For young professionals, the old, stale business card is on the way out

By Meg Fry
New Jersey | Apr 19, 2018 at 7:00 am
From our print edition
Robert Applegate
New Jersey-based network engineer Robert “Bob” Applegate’s memorable business card.

Amanda Parks’ brightly colored business cards read: “Amanda Parks. Nonprofiteer, Runner, Coffee Lover.”

Mallory Visser, Parks’ fellow board member at the Young Nonprofit Professionals Network of New Jersey, included a quote on the back of hers:

“Thine in the Bonds of Womanhood.”

Both Parks and Visser said their clever, minimalist business cards are meant to express more of who they are rather than what they do.

“The information is just vague enough for those whom I meet to remember who I am, but also encourages them to call and continue the conversation,” Visser said.

Parks likened today’s business cards to “modern, Pokémon-like trading cards.”

“I find that I get more of a reaction and more follow-up from the people that I meet simply because these cards, which stand out against the standard, make people stop and think for a second,” Parks said.

This trend, ROI-NJ speculates, may be the beginning of the end for traditional business cards and the introduction of innovative calling cards for those working to live rather than living to work.

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Upon graduating in 2014 from The College of New Jersey with a bachelor’s degree in sociology, Parks began working as a community development manager for the American Cancer Society.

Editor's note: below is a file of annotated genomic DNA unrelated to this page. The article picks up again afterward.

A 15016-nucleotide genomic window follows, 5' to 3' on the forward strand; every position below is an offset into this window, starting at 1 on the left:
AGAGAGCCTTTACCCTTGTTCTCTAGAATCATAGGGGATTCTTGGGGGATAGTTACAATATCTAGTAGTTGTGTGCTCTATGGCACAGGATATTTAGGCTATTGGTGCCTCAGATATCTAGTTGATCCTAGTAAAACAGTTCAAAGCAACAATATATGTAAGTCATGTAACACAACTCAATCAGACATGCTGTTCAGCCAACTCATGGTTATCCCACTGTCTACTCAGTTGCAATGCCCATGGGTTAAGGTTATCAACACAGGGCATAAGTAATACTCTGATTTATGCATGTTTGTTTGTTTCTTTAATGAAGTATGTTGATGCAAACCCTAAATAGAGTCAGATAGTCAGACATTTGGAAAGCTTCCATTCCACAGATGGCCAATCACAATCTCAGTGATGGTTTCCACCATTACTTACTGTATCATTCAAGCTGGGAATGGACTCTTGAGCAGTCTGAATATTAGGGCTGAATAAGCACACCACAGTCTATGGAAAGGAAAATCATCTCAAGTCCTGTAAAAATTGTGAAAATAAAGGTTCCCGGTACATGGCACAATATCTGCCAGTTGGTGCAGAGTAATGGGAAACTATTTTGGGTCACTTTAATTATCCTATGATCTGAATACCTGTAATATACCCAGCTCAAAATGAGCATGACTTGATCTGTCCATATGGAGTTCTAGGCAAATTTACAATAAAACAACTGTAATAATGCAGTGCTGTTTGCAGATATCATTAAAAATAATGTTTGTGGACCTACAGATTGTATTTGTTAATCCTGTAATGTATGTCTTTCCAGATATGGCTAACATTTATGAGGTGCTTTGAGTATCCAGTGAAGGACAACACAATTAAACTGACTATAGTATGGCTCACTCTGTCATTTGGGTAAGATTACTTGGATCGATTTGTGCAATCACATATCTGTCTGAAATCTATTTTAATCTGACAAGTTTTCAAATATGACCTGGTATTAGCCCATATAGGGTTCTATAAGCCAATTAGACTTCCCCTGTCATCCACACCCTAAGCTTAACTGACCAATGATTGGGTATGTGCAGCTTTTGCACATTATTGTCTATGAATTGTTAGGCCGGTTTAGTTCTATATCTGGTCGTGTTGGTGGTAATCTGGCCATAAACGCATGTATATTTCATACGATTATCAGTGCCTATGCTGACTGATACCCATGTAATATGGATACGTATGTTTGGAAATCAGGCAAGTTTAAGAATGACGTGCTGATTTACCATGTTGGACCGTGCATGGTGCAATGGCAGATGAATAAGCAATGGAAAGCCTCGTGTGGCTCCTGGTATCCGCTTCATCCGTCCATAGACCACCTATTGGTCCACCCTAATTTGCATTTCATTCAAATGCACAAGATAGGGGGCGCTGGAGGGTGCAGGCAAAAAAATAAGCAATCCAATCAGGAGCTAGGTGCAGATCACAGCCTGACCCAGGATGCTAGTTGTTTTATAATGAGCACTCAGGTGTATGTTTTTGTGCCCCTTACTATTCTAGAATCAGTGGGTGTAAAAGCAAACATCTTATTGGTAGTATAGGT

“I always have been drawn to volunteering and have thrived working within the creative and mission-driven nonprofit sector,” she said.

Parks said she meets with and manages volunteers and sponsors spanning from Mercer County to Cape May County for fundraising events such as Relay for Life and Making Strides Against Breast Cancer. She also said she volunteers with She’s the First, raising awareness about global gender inequalities on college campuses, while also serving as board co-chair for YNPN-NJ.

Visser, a board member of YNPN-NJ since 2015, received her bachelor’s degree in social work from Providence College and her master’s degree in social work from Rutgers University.

She now works as a program associate for the Morris Family Justice Center, a domestic violence agency in Morris County, facilitating intakes and making sure that the children’s program hits all its annual objectives.

“I always have been interested in how the brain and body processes trauma, especially having grown up in northern New Jersey in the wake of the terrorist attacks on September 11th,” Visser said. “Then, as I grew up, I began focusing my work on women’s issues, such as violence against women.

“I now try to focus any volunteer work or career opportunities around the betterment of women and children.”

Both Parks and Visser have company-issued business cards for their full-time jobs and with YNPN-NJ.

“But I was going to networking events and conferences that didn’t really require me to wear either hat,” Parks said. “I wanted to leave people who I had met with an explanation of who I am.

“I always am looking for new volunteer opportunities and causes to support and I wanted to be able to give them a card that identified myself in the best ways.”

Parks said she therefore created and purchased her own business cards in November on Moo.com, a Rhode Island-based printer of business cards, stationary and promotional materials popular amongst younger generations for its innovative designs, shapes and materials.

Parks included her phone number and email address, her Twitter handle, and her personal website. Then she got creative and personal.